Training anyone?Written By: Ron Slee
Article Date: 09-01-2005
Copyright(C) 2008 Associated Equipment Distributors. All Rights Reserved.
It's very expensive to keep employees current and up to date.
I've been in this Industry since early 1969. It seems like a long, long time. I was hired on a contract to find and correct a computer software problem controlling the parts inventory. This job was to last for 12 months but the dealership hired me full time. Like many young people today, I didn't have a clue what I wanted to do. I'd taught for five years at night, worked as a social worker with delinquent boys, and done a host of other things from selling encyclopedias to running a country club. Nothing really grabbed me.
Then this opportunity came with the Caterpillar dealer in Quebec, Hewitt Equipment. It was a terrific opportunity. Like many of you, I was as an "enthusiastic beginner" and had to rely on my work, the environment, the bosses, and my coworkers to help me become a self-reliant achiever. That's what every company should want for every employee; that they become self-reliant achievers.
I was extremely lucky in that job because a senior partner in Urwick Cooper, one of the roots behind Coopers and Lybrand, spent one day a week with me and teaching me the ins and outs of inventory control. His name was David Steele, and I learned an incredible amount from him.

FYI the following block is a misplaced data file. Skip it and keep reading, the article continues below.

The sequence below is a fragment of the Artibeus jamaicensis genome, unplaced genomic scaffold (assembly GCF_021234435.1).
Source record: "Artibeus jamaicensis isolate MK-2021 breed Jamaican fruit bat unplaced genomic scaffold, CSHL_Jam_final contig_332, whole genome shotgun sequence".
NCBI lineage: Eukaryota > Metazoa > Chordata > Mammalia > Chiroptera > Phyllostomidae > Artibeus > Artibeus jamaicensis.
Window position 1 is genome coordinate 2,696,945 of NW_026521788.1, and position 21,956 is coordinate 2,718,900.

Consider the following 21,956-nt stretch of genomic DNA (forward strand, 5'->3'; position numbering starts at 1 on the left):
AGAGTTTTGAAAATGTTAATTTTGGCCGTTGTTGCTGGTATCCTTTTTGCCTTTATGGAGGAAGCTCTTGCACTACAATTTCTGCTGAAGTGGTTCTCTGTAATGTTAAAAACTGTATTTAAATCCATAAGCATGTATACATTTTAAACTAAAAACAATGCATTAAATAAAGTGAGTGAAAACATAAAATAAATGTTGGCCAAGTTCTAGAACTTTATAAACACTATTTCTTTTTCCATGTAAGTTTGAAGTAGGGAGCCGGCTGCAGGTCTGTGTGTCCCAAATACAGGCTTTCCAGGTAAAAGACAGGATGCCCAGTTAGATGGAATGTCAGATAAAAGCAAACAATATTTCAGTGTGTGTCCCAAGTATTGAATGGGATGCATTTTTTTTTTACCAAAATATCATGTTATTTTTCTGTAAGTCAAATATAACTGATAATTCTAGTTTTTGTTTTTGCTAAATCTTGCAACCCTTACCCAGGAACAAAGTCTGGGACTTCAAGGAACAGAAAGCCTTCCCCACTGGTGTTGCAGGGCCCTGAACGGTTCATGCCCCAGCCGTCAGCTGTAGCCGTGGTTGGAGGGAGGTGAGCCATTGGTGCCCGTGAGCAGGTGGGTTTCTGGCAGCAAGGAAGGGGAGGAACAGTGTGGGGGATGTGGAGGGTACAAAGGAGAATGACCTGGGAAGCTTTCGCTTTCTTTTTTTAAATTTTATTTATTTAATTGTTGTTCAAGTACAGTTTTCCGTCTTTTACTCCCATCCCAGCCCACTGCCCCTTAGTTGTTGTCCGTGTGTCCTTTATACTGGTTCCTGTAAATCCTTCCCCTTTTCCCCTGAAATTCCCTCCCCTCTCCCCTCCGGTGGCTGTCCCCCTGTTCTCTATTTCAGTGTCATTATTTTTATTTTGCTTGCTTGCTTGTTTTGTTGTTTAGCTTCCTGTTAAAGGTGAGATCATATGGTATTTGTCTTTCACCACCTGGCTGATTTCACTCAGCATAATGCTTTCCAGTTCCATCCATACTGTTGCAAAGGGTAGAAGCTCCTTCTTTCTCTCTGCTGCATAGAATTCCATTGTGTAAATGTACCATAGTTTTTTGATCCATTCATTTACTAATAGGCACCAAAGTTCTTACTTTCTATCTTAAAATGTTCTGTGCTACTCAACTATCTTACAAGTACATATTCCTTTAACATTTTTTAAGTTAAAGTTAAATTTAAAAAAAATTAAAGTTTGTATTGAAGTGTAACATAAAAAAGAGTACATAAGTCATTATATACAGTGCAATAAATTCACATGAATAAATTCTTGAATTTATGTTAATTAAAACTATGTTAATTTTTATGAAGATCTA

Later, I was sent to the factory for more training and Larry Noe, one of the early employees in CAT's Dealer Data Processing, and Bob Kirk, who was the sage at the factory on all things inventory, took me under their wings. I was very lucky to have a dealership that viewed training as an important part of each employee's job. I was further blessed that the dealership made investments in that training - not every dealer does that.
Not much has changed in the past 35 years. It's a constant battle to learn and keep up. It's far better and much less expensive to train and teach your employees than it is to keep employees who are not trained. And happily, the working group in parts and service are a very willing group. They want to learn, but in many cases the learning isn't
As you plan for 2006, make it a goal to provide each parts department employee and each service department employee, not just mechanics, with 40 hours of job-related training.
Take an inventory of the skills you have in the parts and service departments - Product Skills, Process Skills, People Skills, Selling Skills, and Technical Skills - and then design a program for each individual for 2006 and beyond.
If you start now, there will be plenty of time to put the money in the budget. Check with your employees; they'll love it and your results will show it.
Don't forget: It's much more expensive to have untrained employees stay with you than to spend the money to train them. The choice, of course, is yours, but your customers, suppliers and bankers will notice the difference if you make the right choice.
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